Getting Linked to the Blockchain

IEEE will develop courses and standards for the technology, which has potential uses way beyond Bitcoin

19 August 2016

Blockchain technology, best known among experts for its key role at the heart of Bitcoin electronic-money transactions, allows for secure, transparent, decentralized operations. Everyone using the system can see what’s going on, yet the technology makes it difficult to hack into or destroy accounts. The strong security for transactions, which are made anonymously, is a main reason the technology’s potential goes well beyond digital payments. It soon could be used, for example, to secure medical records and voting in elections.

But those working on blockchain are a relatively small group. This is why last month IEEE formed a special interest group on blockchain technology. The idea is to create continuing-education courses to train people who want to work on the technology and develop standards for it.

“Blockchain’s potential is nearly unlimited; it is truly a disruptive force,” says Alpesh Shah, senior director of global business strategy and intelligence at the IEEE Standards Association, in Piscataway, N.J. “Many industries are ripe for disruption by blockchain technology.”


For the past seven years, the technology has been used primarily to track digital payments via Bitcoin. Because it is difficult to tamper with, it can be used to store digital information securely on the Internet.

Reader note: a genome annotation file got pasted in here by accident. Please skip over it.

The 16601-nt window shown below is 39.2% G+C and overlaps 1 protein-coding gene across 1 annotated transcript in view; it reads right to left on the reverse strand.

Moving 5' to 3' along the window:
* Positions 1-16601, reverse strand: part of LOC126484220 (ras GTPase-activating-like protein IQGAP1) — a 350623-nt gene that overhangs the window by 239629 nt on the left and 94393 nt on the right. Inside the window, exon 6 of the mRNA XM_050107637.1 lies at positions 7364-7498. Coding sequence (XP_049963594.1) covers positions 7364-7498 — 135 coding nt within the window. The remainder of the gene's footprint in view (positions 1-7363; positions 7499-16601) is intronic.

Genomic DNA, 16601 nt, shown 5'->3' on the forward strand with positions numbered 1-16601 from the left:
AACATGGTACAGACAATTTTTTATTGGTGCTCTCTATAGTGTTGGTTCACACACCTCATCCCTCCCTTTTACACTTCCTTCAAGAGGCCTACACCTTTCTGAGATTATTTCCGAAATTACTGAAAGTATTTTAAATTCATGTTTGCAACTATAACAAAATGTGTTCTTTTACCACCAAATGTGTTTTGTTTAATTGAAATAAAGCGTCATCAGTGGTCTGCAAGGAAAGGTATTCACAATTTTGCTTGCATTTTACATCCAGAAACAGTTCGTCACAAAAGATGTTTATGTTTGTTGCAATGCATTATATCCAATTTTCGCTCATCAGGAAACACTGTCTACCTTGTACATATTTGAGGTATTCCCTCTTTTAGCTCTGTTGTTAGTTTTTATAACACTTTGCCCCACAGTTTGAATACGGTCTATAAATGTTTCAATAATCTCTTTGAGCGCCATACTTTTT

One piece of a blockchain is the database that records transactions; the other piece is the network of “miners”—users of the database who are continually adding blocks. The system is designed so that each transaction is blocked by the transactions that come after it, so it’s impracticable—almost impossible—to go back to a previous transaction and make a change that would, for example, allow someone to falsely dispute a payment.

Peter Kirby, the president of Factom, a service that helps developers build applications with blockchain technology, explained the security feature in an IEEE Spectrum article about the technology. “You’re building a giant wall,” he says. And every time someone makes a new transaction, “you put a thousand bricks on top of it.… And that makes it very, very, very difficult for someone to change a brick way down at the bottom of the wall.”

Because of its architecture, blockchain is as secure, if not more so, than traditional banking systems where customers trust a few gatekeepers, like the banks. Blockchains, instead, rely on a universal network of complete strangers contributing to a public ledger. The technology then goes further and secures each transaction and verifies each user with public/private key cryptography. Transactions are tracked in the ledger—the blockchain. Each block of an encrypted ledger transaction is linked to the next one.

A hacker, therefore, would have to simultaneously compromise all the accounts that follow the one he wants to get into. This would require more computing power than all the miners combined would have.